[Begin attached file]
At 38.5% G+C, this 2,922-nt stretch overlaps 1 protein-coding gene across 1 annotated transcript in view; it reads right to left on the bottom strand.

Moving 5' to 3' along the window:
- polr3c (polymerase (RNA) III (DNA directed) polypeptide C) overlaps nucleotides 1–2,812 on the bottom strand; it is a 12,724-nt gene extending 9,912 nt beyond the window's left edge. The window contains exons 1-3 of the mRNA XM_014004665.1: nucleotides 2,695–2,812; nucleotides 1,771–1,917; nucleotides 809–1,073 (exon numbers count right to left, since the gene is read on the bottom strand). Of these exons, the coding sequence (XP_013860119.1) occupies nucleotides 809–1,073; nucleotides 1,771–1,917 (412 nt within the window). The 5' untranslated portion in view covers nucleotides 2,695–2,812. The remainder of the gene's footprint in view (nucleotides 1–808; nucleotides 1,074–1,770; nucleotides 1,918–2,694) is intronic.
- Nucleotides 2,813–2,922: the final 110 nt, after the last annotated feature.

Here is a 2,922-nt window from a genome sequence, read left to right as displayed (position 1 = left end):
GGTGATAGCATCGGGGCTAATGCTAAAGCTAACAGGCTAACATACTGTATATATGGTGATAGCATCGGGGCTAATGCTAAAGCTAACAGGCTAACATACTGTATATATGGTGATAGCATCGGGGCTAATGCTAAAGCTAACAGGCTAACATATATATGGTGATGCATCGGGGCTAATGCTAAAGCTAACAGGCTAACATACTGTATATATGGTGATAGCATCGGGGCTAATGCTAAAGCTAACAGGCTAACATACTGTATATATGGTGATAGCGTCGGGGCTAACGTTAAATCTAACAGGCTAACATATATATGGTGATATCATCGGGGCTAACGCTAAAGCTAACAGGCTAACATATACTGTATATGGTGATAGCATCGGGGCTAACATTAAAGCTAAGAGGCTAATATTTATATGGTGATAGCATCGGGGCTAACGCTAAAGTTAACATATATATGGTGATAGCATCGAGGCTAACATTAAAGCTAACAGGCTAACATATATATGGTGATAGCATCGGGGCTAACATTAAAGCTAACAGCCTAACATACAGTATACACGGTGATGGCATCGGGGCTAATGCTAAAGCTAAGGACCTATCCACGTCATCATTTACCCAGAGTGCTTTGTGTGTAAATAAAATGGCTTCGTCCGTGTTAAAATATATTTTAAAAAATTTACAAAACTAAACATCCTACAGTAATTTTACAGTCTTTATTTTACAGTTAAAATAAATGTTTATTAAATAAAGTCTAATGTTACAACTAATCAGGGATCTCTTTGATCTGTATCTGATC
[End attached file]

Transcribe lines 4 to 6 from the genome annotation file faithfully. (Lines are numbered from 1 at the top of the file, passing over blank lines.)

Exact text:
- Nucleotides 2,813–2,922: the final 110 nt, after the last annotated feature.

Here is a 2,922-nt window from a genome sequence, read left to right as displayed (position 1 = left end):
GGTGATAGCATCGGGGCTAATGCTAAAGCTAACAGGCTAACATACTGTATATATGGTGATAGCATCGGGGCTAATGCTAAAGCTAACAGGCTAACATACTGTATATATGGTGATAGCATCGGGGCTAATGCTAAAGCTAACAGGCTAACATATATATGGTGATGCATCGGGGCTAATGCTAAAGCTAACAGGCTAACATACTGTATATATGGTGATAGCATCGGGGCTAATGCTAAAGCTAACAGGCTAACATACTGTATATATGGTGATAGCGTCGGGGCTAACGTTAAATCTAACAGGCTAACATATATATGGTGATATCATCGGGGCTAACGCTAAAGCTAACAGGCTAACATATACTGTATATGGTGATAGCATCGGGGCTAACATTAAAGCTAAGAGGCTAATATTTATATGGTGATAGCATCGGGGCTAACGCTAAAGTTAACATATATATGGTGATAGCATCGAGGCTAACATTAAAGCTAACAGGCTAACATATATATGGTGATAGCATCGGGGCTAACATTAAAGCTAACAGCCTAACATACAGTATACACGGTGATGGCATCGGGGCTAATGCTAAAGCTAAGGACCTATCCACGTCATCATTTACCCAGAGTGCTTTGTGTGTAAATAAAATGGCTTCGTCCGTGTTAAAATATATTTTAAAAAATTTACAAAACTAAACATCCTACAGTAATTTTACAGTCTTTATTTTACAGTTAAAATAAATGTTTATTAAATAAAGTCTAATGTTACAACTAATCAGGGATCTCTTTGATCTGTATCTGATC